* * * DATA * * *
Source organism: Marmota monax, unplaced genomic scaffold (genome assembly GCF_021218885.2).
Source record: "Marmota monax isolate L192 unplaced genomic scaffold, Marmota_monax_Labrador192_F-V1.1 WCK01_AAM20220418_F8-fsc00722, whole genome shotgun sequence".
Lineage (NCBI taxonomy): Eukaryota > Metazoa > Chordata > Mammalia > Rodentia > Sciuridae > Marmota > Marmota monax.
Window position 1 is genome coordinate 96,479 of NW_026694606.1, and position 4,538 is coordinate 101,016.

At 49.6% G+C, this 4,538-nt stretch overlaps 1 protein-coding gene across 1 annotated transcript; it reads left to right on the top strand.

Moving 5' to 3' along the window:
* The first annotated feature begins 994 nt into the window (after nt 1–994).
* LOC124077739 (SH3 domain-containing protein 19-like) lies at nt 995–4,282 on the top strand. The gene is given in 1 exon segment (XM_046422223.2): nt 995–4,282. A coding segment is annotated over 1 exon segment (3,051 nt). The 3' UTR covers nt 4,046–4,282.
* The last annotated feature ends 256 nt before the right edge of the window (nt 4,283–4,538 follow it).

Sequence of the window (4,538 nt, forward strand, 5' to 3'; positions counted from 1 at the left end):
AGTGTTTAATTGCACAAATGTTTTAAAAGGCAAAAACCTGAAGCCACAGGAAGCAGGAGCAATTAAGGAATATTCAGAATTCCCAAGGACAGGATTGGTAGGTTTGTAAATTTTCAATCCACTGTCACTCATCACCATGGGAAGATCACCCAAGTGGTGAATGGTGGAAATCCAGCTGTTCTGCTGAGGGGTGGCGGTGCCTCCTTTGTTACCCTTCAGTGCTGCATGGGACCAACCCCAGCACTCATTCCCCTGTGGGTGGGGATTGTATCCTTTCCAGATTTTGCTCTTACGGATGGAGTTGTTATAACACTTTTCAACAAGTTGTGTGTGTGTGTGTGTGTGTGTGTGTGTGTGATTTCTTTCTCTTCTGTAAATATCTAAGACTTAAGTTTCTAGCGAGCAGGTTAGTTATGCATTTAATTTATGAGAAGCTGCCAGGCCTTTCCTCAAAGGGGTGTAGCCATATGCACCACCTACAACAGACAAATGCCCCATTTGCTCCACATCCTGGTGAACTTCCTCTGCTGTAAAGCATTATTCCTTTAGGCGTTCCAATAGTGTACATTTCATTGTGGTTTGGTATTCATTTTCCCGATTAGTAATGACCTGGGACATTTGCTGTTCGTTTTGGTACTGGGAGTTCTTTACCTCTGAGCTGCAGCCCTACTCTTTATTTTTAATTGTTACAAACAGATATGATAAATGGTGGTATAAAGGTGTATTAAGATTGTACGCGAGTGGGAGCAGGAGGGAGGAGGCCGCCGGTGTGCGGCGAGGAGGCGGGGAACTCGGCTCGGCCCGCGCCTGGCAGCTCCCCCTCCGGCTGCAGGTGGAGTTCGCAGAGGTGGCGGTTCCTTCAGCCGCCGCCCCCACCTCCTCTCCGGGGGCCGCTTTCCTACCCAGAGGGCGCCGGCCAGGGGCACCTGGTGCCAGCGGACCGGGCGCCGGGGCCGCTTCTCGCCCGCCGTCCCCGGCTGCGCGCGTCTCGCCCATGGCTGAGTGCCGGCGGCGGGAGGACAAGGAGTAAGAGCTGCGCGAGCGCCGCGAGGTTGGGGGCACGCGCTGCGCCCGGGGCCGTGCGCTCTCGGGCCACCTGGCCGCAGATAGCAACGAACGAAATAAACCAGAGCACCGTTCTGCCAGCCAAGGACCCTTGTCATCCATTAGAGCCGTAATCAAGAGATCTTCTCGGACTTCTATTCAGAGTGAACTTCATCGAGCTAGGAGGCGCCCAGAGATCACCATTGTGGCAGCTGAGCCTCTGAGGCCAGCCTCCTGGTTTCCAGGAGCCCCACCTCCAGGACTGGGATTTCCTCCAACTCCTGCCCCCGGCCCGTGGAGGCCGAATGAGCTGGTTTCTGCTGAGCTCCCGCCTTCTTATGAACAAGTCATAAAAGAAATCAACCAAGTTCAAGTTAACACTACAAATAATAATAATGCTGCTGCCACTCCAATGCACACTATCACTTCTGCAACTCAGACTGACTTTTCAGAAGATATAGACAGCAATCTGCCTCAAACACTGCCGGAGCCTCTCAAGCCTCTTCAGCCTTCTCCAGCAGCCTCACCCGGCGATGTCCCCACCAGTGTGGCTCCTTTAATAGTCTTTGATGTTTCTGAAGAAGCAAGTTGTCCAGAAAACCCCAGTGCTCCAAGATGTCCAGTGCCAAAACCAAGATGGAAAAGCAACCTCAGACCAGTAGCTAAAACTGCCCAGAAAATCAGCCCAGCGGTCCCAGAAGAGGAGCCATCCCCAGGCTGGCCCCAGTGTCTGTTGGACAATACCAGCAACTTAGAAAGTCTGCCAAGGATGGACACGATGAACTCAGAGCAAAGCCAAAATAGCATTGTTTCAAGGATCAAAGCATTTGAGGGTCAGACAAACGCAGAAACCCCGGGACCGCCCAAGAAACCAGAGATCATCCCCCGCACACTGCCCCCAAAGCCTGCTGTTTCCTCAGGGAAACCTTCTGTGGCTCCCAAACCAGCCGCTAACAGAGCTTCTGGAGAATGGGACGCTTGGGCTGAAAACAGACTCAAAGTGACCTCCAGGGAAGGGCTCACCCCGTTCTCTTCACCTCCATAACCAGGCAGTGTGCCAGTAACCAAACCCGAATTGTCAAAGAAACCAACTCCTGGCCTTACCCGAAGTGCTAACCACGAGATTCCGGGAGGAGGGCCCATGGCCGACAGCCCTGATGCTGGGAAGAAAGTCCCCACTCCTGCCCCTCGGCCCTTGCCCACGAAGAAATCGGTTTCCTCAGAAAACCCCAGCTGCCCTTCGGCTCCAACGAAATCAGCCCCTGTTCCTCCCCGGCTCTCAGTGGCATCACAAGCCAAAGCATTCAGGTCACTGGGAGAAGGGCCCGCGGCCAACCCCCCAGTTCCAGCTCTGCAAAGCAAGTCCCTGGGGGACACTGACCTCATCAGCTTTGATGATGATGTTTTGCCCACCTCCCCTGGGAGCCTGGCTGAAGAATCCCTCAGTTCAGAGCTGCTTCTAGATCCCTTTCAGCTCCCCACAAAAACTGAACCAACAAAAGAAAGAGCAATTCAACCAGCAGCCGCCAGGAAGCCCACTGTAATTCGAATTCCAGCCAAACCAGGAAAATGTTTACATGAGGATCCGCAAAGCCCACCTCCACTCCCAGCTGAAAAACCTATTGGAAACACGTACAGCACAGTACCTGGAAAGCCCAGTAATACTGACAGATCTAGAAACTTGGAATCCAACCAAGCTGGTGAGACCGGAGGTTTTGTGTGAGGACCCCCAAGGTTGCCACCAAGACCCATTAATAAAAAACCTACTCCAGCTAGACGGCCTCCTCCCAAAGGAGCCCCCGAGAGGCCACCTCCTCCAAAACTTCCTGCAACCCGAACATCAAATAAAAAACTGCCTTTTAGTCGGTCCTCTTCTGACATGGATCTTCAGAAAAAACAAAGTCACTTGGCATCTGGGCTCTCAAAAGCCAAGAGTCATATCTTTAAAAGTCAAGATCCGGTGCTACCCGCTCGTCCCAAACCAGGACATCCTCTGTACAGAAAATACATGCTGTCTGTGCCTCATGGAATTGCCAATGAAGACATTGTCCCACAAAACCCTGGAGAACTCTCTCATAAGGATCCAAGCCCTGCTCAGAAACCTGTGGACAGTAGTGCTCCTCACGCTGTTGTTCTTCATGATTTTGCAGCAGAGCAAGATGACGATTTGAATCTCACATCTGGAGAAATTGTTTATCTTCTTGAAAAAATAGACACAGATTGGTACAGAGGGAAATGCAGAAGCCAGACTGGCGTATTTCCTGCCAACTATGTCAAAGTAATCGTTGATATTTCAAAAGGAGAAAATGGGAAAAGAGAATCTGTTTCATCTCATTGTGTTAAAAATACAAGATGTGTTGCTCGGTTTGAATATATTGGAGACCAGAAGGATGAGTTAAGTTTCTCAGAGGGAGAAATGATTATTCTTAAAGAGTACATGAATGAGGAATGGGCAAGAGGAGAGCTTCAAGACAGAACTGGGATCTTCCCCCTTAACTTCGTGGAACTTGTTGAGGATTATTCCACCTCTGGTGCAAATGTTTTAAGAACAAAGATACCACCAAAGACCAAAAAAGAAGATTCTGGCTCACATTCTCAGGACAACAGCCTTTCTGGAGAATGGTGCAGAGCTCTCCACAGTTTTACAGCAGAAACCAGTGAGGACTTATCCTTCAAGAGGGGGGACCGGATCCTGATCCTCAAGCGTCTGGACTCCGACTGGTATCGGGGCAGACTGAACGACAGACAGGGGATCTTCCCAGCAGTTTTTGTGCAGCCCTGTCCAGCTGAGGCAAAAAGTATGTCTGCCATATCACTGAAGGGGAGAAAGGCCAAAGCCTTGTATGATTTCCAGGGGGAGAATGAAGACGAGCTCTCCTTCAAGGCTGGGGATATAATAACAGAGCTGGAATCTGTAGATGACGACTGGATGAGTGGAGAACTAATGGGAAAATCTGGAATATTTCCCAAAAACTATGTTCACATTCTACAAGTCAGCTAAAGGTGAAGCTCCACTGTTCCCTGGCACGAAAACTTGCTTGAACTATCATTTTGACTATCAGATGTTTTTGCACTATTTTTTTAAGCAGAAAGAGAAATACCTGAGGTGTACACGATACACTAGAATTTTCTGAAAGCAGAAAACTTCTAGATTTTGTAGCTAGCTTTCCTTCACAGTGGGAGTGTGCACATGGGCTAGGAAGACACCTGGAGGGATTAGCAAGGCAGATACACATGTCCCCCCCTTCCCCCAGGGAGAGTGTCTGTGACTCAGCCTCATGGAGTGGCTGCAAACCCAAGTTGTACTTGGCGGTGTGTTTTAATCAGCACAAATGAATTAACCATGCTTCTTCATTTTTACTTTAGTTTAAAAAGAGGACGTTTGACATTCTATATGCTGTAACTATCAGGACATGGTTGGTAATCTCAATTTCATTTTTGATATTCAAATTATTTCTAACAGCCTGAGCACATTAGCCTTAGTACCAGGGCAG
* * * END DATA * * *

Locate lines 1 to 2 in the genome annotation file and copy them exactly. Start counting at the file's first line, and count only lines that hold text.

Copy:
Source organism: Marmota monax, unplaced genomic scaffold (genome assembly GCF_021218885.2).
Source record: "Marmota monax isolate L192 unplaced genomic scaffold, Marmota_monax_Labrador192_F-V1.1 WCK01_AAM20220418_F8-fsc00722, whole genome shotgun sequence".